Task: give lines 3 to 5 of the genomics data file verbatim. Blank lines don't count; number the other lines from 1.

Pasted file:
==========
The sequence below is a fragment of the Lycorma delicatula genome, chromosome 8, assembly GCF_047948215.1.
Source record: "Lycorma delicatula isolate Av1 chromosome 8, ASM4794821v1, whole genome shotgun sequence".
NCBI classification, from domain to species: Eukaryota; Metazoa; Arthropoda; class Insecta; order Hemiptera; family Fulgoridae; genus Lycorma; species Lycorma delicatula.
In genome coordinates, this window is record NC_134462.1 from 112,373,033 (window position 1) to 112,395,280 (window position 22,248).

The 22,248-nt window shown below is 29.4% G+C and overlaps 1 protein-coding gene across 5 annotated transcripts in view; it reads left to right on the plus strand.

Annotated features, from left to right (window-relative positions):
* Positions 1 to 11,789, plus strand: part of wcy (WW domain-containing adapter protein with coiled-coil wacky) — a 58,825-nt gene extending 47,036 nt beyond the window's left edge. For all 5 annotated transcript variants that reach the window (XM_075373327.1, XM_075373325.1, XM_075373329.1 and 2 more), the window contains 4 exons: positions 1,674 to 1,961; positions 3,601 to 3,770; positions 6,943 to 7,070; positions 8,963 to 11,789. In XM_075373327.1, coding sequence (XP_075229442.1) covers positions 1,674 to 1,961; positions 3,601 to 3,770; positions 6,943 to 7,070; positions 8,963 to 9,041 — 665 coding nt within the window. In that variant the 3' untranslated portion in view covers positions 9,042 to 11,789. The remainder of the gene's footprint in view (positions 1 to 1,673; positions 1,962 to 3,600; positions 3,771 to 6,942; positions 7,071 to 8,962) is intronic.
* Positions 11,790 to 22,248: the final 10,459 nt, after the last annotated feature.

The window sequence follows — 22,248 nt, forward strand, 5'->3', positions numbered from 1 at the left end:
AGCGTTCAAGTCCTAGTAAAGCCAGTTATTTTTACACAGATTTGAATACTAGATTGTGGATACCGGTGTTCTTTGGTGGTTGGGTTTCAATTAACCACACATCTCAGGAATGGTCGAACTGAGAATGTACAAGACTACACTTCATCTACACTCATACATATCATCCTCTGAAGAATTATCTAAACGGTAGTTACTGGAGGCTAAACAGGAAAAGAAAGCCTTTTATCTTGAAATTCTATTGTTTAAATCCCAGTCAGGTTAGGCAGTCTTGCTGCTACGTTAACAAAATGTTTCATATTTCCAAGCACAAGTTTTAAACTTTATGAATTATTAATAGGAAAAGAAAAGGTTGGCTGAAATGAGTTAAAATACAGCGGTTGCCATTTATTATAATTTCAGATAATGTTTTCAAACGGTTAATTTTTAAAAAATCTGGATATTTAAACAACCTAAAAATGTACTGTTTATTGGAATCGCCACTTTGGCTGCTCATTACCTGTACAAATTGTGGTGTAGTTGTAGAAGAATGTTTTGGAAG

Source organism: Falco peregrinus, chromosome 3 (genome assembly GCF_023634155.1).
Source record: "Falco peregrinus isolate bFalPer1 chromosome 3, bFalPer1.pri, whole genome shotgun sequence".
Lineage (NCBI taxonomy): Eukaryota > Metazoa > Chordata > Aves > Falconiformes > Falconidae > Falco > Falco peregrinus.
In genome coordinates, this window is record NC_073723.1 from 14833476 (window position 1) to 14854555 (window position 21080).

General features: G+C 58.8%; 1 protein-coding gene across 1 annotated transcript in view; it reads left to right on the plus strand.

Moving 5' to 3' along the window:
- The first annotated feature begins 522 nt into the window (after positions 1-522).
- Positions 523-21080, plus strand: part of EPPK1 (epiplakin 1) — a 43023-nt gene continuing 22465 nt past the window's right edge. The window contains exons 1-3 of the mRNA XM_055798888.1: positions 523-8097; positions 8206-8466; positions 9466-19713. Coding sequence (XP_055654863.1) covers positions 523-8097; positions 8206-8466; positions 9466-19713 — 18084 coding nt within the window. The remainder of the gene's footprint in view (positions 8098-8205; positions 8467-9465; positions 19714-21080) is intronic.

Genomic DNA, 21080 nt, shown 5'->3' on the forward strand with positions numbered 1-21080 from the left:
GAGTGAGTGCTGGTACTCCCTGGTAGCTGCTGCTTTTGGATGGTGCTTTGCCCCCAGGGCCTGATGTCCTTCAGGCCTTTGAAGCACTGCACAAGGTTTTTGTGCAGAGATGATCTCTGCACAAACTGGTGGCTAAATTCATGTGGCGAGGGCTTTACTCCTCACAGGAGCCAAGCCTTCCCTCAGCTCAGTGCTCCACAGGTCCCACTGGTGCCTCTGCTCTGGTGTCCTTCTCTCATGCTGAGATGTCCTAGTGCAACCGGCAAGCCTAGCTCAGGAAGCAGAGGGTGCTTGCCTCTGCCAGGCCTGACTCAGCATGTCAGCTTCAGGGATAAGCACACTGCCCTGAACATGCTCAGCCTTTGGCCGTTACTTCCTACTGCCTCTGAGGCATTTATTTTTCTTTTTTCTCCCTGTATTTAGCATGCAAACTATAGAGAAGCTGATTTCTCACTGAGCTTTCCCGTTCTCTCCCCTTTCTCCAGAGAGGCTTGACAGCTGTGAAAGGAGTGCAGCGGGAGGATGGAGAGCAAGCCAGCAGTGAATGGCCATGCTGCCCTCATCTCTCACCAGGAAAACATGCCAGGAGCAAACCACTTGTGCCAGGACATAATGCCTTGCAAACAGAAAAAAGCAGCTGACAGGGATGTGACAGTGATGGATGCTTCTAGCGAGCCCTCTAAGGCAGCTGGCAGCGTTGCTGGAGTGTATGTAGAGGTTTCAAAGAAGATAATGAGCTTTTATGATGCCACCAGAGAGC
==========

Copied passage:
NCBI classification, from domain to species: Eukaryota; Metazoa; Arthropoda; class Insecta; order Hemiptera; family Fulgoridae; genus Lycorma; species Lycorma delicatula.
In genome coordinates, this window is record NC_134462.1 from 112,373,033 (window position 1) to 112,395,280 (window position 22,248).

The 22,248-nt window shown below is 29.4% G+C and overlaps 1 protein-coding gene across 5 annotated transcripts in view; it reads left to right on the plus strand.